716         §Sir F. Soskice The Commissioner of Police will make a final decision on the measures to be taken by the Metropolitan Police when arrangements for the march have been completed by its organisers.
§Mr. Marten  I thank the home Secretary for that reply. Can he give an assurance that no C.N.D. sympathisers in the Government will take part in these activities in the Metropolitan area?
§Sir F. Soskice I can give no assurance whatsoever; processions are perfectly lawful in this country.
§Mr. Fisher  May I press the right hon. Gentleman a little on this matter? How many of his right hon. Friends will be marching this year, and does he know whom [sic] they will be?
§Sir F. Soskice I have not the slightest idea. It is entirely a matter for them.
§Mr. Snow  Would not my right hon. and learned Friend agree that these marches of protest serve a useful purpose in forming public opinion as exemplified by the march now being walked—if that be the correct term—with the encouragement of President Johnson in America?
§Sir F. Soskice I thought we lived in the greatest democracy in the world. I always thought that marches, public processions and public addresses were one of the ordinary instruments of democracy and extremely useful.

Some of the marchers had travelled hundreds of miles. 
An overnight bus brought Aberdeen student CND supporters and members of the town’s CND almost the length of the country to the start of the march.

In Trafalgar Square.
Pennants had been prepared for almost every town in the country that might have a CND presence – even Dingwall.

The mid-1960s reflorescence of Aberdeen YCND began to get under way around this time or shortly after: see Ban the Bomb and anti-Vietnam Movement in Aberdeen 

See also online (most accessed March 2015):
Health warning: may contain inaccuracies 
Early defections in march to Aldermaston But 2,000 still in the running By our London staff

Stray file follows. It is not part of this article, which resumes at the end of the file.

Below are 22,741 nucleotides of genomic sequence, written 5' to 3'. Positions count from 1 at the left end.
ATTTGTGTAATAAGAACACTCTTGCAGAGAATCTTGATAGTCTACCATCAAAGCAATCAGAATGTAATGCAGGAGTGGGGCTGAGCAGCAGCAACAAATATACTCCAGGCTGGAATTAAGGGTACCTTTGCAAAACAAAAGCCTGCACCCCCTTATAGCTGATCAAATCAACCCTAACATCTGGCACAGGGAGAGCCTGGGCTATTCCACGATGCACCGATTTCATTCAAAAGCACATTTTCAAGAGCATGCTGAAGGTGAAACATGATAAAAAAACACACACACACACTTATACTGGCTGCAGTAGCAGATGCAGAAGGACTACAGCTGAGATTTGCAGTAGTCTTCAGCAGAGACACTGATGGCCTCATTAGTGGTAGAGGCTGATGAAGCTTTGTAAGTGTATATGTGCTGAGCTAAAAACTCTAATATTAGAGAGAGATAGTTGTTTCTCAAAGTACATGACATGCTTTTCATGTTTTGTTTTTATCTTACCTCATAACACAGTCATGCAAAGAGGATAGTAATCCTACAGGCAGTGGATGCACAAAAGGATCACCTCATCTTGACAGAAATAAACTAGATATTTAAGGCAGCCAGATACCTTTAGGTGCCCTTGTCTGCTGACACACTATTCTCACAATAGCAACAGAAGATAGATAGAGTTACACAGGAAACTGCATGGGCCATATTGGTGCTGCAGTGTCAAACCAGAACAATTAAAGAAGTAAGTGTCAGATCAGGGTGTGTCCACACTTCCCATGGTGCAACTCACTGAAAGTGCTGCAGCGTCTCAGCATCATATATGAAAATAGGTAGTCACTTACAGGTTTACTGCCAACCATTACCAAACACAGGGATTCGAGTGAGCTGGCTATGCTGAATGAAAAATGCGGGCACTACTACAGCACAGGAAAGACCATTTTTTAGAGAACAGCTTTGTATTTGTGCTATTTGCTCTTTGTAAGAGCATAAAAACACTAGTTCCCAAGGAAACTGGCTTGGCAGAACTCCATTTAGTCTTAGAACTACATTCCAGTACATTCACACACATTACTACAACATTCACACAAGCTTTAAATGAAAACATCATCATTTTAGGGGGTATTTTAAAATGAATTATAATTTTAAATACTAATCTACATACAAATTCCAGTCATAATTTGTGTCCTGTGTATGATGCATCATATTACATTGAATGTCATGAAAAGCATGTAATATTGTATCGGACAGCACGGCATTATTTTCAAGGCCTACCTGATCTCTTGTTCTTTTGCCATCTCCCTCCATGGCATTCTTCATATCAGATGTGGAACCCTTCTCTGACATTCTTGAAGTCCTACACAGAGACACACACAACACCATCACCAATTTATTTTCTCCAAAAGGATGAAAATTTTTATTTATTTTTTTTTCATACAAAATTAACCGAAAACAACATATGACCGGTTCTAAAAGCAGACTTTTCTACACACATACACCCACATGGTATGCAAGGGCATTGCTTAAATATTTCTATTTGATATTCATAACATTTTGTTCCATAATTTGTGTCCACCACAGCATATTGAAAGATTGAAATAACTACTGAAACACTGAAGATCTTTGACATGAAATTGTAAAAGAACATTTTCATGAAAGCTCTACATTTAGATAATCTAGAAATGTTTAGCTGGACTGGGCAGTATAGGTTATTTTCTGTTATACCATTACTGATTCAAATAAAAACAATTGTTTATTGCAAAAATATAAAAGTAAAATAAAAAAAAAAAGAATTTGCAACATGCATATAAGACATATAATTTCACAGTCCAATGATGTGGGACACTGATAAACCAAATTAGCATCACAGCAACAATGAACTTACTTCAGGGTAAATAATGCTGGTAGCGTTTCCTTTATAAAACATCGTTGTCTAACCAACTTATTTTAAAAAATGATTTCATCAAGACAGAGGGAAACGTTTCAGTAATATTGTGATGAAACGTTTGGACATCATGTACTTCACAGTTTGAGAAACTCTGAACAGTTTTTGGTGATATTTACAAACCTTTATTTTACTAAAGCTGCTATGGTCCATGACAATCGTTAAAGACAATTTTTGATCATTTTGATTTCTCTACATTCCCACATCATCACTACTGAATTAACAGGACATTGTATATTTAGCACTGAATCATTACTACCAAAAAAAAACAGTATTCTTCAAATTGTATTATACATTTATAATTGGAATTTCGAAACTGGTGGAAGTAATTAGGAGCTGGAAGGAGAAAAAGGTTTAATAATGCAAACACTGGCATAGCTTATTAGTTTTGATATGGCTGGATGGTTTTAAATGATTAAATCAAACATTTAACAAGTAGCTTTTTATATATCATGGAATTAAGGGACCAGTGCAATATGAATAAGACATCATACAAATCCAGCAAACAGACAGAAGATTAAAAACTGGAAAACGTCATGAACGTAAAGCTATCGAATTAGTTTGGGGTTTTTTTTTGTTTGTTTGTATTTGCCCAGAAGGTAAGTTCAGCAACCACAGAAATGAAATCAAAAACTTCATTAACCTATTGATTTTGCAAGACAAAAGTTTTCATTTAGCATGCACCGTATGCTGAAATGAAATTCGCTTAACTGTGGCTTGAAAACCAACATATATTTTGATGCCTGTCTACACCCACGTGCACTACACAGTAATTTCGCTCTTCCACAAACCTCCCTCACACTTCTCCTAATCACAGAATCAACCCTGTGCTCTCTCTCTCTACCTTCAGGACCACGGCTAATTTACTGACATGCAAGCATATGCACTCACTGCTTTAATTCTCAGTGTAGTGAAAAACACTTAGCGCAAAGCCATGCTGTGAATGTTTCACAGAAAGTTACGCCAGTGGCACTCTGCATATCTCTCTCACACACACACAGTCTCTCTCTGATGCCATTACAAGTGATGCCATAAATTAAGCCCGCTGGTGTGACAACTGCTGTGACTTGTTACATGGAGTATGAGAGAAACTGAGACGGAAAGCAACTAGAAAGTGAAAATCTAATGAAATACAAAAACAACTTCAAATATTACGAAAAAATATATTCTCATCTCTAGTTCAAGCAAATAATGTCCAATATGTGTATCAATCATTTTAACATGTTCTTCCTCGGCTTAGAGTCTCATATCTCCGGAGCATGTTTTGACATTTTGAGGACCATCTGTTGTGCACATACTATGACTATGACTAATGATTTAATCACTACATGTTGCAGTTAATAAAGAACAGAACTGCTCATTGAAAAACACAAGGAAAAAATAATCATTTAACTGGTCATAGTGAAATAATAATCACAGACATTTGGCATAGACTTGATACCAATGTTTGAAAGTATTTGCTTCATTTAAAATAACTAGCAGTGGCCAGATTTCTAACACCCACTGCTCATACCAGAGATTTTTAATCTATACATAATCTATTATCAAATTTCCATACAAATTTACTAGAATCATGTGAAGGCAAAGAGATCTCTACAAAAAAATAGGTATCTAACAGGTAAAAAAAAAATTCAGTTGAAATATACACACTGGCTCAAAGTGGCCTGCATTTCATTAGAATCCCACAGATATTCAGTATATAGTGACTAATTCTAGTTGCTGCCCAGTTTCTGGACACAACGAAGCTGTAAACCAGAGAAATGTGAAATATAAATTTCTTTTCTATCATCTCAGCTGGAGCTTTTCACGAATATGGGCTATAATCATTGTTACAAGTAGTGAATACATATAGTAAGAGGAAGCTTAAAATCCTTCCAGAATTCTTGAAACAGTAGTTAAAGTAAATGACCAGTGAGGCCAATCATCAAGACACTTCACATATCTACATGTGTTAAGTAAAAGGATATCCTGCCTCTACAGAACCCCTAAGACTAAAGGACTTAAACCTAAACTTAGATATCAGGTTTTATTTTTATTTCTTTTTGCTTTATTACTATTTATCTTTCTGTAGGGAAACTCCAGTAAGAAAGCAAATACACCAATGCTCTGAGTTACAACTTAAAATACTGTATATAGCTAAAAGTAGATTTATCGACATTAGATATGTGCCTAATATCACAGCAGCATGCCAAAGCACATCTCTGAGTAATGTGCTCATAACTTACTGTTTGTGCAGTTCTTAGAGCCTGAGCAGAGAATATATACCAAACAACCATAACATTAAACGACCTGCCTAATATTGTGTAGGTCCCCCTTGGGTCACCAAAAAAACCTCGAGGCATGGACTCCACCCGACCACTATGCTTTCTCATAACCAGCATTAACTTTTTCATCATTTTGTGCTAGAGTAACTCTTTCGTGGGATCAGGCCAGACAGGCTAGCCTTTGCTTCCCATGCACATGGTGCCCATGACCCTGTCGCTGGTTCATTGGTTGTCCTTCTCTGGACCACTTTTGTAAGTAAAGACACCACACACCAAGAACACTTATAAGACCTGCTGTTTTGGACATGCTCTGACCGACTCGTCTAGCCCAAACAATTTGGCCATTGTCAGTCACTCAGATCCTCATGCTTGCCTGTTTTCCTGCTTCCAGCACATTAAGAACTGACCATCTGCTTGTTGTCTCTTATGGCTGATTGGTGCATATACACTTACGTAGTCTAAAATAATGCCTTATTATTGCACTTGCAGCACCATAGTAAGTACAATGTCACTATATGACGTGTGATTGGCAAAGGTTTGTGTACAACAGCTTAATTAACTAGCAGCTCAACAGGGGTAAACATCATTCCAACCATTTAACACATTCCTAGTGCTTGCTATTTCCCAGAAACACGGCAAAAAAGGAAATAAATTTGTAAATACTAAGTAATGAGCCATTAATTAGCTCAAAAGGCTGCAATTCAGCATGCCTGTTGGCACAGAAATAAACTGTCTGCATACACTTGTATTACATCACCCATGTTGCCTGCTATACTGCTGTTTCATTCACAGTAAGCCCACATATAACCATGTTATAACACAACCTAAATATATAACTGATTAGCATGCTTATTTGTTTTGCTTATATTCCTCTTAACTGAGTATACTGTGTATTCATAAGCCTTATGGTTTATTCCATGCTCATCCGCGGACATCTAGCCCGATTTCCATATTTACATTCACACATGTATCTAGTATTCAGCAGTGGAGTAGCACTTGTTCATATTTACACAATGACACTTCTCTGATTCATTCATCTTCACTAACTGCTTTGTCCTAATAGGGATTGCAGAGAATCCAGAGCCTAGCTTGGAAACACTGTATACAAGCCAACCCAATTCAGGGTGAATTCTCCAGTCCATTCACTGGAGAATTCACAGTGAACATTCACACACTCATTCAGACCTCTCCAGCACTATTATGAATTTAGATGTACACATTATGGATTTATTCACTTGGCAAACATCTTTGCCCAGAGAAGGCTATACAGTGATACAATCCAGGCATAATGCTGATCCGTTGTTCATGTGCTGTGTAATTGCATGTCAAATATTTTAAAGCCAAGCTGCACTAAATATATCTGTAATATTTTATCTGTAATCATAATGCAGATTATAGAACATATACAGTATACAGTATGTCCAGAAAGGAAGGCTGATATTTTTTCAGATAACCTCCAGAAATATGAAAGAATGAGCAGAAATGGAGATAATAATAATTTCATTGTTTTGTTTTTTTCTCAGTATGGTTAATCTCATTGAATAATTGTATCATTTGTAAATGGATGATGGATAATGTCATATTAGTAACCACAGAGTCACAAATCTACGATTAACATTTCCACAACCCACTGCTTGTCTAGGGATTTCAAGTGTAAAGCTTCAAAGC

Saturday 5 April 1958 -,,105488,00.html
“Demonstrators at the CND march” picture at (but don’t believe every word of the rubric)
<< Content: At CND's annual Easter March for Peace protest marchers sing folk songs for peace and chant 'Out! Out! Out!' outside a US base in the UK.
Context: By mid-1960s there is increasing involvement of young people in the peace movement. Sixties youth culture, represented here at a CND Peace March in 1965 by longer hair, duffel coats, guitars, mouth organs, folk songs and a concern for social justice, is part of a growing political awareness and a questioning of the status quo. >> 
Peace campaigners return to Aldermaston (7 April, 2004)
Health warning: The above summary accounts may contain inaccuracies.

Suggestions for checking facts and background reading:
Barry Miles, Peace: 50 Years of Protest, 1958-2008. London, Collins & Brown, 2008
The CND Story, ed. John Minnion and Philip Bolsover, Allison and Busby (1983)

POSTSCRIPT: Also in 1965...

"... the transmission of the BBC's The War Game, directed by Peter Watkins, was stopped at the eleventh hour with an official announcement that it was too shocking for public viewing. The BBC's Director General, Sir Hugh Carleton-Greene, claimed it had been the Corporation's decision alone - but this programme reveals the part played by senior figures in Whitehall and members of Harold Wilson's government.

Peter Watkins's groundbreaking film went on to win an Oscar and influenced a generation of film makers. The film suggested that the government's Civil Defence plans were hopelessly inadequate and would leave millions of UK citizens to die in the event of a Soviet nuclear attack.

Interviewees in this programme* include: former BBC Chairman of Governors Sir Christopher Bland who is "astonished" to see the files; campaigning journalist Duncan Campbell on the factual accuracy of Watkins's film; Hugh Greene's official biographer Michael Tracey; Bruce Kent of CND; and Derek Ware, the stunt co-ordinator on the film.

The programme also includes Professor John Cook, who obtained the previously secret files under a Freedom of Information request.

Michael Apted is perhaps best known for directing the "Up" series of TV programmes, but is also the director of 26 movies including James Bond in The World Is Not Enough, Gorillas In The Mist and Enigma.

Producer: David Morley
A Bite Media production for BBC Radio 4."
*The War Game Files       To be broadcast at 8 p.m. on Saturday 6-6-15 on BBC Radio4

One of Aberdeen YCND's more successful campaigns was lobbying for a showing of the film of The War Game in a cinema in the city. It was shown, at the Cosmo 2:

"A cinema converted from stables, which had operated as a News Cinema from the 1930s although it latterly went through various name changes until becoming an off-shoot of The Cosmo Cinema, Rose Street, Glasgow, a repertory cinema with the highest reputation for showing the best of world cinema since its opening in 1939. COSMO 2 CINEMA, 13-15 DIAMOND STREET, ABERDEEN.."

Later that year...
Aberdeen YCND "No More War" demonstration
Remembrance Sunday 1965